Dr. Jake Lambert Signed An Employment Agreement

3. Following the decision of that court, Baptist continued his counterclaim before the District Court and brought an application for summary judgment, followed by an application for a finding or, in the alternative, a partial summary judgment. The District Court rejected Baptist`s motions. Dr. Lambert also filed a motion for summary judgment, which was granted by the Borough Court, and the District Court dismissed Baptist`s counterclaim against Dr. Lambert. He noted that “[b]ecause Dr. Lambert was established that he was not fit to practise medicine mentally, physically or elsewhere, and because he was dismissed from his employment relationship, this court finds that his performance under the physical services agreement was not legally practicable or impossible.” On the basis of the report`s finding that Mr. Lambert was unable to practice medicine, the hospital suspended his personal privileges and found that his actions were “detrimental to patient safety.” Dr. Lambert said his suspension would be reported to the National Practitioner Data Bank, but he did not assert his rights at a hearing and his lawyer did waive those rights, as court documents show. After Dr. Lambert`s employment contract, the suspension gave the hospital the power to terminate it, which he then did.

15. In response, Baptist Health Systems and the hospital assert that Dr. Lambert has not shown that they have not failed in any duty. The hospital says it was in full compliance with its statutes and federal and state laws when it suspended Dr. Lambert`s privileges based on Dr. Anderson`s report. The suspension then gave Baptist Health Systems full authority, under the employment contract, to terminate Dr. Lambert`s hiring.

Lambert v. Baptiste Mem`l Hosp.-N. Miss. Inc., 67 d.3d 799, 800-02 ( ¶2-10) (Miss.Ct.App.2011). There was no real material question of fact that Dr. Chez Lambert was diagnosed with obsessive personality disorder by force, and the report describing his diagnosis was signed by two doctors: Dr. Alexis Polles and Chapman Sledge; and two licensed psychologists: Dr. Ed Anderson and Dr. Austin Smith. The District Court issued a summary judgment in Baptist`s favour, and Dr. Lambert appealed.

This court upheld the granting of an emergency judgment by the District Court. Id. at 800 (1). 24. Dr. Lambert submits that the summary judgment in His assertion of the intentional addition of emotional stress was inappropriate. He claims that the hospital and the health care system deliberately violated his employment contract, took away his livelihood and deliberately provided the database with false information that he is unable to practice medicine. Dr. Lambert argues that these acts come down to the extreme and revolting behavior necessary to prove the intentional addition of emotional stress.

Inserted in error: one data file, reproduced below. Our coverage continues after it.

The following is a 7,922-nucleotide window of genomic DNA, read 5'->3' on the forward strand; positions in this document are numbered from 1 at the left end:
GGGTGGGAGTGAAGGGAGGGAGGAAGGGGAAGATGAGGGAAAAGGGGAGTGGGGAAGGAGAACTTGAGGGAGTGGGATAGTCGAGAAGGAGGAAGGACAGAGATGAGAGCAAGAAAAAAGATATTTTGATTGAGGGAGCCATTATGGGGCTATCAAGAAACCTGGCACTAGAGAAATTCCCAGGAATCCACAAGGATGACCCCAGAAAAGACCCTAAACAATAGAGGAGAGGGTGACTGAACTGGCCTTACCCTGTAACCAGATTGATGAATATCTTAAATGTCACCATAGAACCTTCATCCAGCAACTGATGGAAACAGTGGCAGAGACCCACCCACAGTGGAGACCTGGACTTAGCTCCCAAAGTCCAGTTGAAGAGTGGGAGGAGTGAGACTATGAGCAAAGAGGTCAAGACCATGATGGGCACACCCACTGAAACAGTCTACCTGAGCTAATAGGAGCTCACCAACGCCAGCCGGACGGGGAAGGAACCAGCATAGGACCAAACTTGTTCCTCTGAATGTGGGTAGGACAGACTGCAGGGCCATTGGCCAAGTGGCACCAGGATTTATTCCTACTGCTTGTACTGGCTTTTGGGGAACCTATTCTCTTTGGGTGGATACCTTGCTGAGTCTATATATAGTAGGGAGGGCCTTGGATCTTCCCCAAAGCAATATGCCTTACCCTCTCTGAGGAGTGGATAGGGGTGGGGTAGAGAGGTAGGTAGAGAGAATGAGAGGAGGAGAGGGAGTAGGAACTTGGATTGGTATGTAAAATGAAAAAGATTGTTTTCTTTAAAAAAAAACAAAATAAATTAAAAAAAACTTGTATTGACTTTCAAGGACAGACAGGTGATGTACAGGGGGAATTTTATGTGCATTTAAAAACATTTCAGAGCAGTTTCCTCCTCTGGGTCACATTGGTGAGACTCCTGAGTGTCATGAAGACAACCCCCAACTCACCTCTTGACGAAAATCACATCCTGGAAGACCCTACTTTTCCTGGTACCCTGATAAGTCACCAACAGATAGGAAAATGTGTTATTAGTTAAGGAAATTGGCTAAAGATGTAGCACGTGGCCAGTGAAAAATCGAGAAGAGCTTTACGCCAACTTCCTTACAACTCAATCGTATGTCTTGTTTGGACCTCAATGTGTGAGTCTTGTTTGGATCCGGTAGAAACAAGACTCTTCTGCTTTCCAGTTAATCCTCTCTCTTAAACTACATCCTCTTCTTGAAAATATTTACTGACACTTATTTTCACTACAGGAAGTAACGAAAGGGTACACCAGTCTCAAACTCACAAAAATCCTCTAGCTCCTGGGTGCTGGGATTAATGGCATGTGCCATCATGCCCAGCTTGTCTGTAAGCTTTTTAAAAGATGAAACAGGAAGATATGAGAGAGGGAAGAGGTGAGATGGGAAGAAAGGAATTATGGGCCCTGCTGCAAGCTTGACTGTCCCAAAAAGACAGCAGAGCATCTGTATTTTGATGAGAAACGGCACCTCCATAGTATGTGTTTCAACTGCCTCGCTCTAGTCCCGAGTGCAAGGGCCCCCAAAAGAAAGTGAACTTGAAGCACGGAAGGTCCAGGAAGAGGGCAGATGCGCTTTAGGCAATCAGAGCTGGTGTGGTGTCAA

Due to the suspension, Health Services terminated Dr. Lambert`s contract. It is indisputable that the employment contract allowed for the termination of employment due to the suspension of hospital privileges. 19. In its Limbert decision, the applicant exercised its explicit right to terminate a contract by giving the other party a period of sixty days. The Supreme Court found that there had been no infringement of the validity of the agreement. In addition, the Supreme Court has decided that; “This court has held that a party has not breached the implied obligation of good faith and fair trade if the party `has taken only those acts which have been duly approved by the treaty`. Id. at 999 (¶ 14) (cited GMAC v. Baymon, 732 so.2d 262, 269 (Miss.1999)). The applicant did not act in bad faith by merely exercising its contractual right of termination.

14. In particular, Dr Lambert states that Baptist Health Systems obtained its employment relationship on the basis of Dr. Anderson`s report to Dr. Lambert had the opportunity to obtain a second opinion. Dr. Lambert says he should have received medical leave before terminating the contract. This is Mr. Lambert`s argument that the hospital relied badly on Dr. Anderson`s report. . . .

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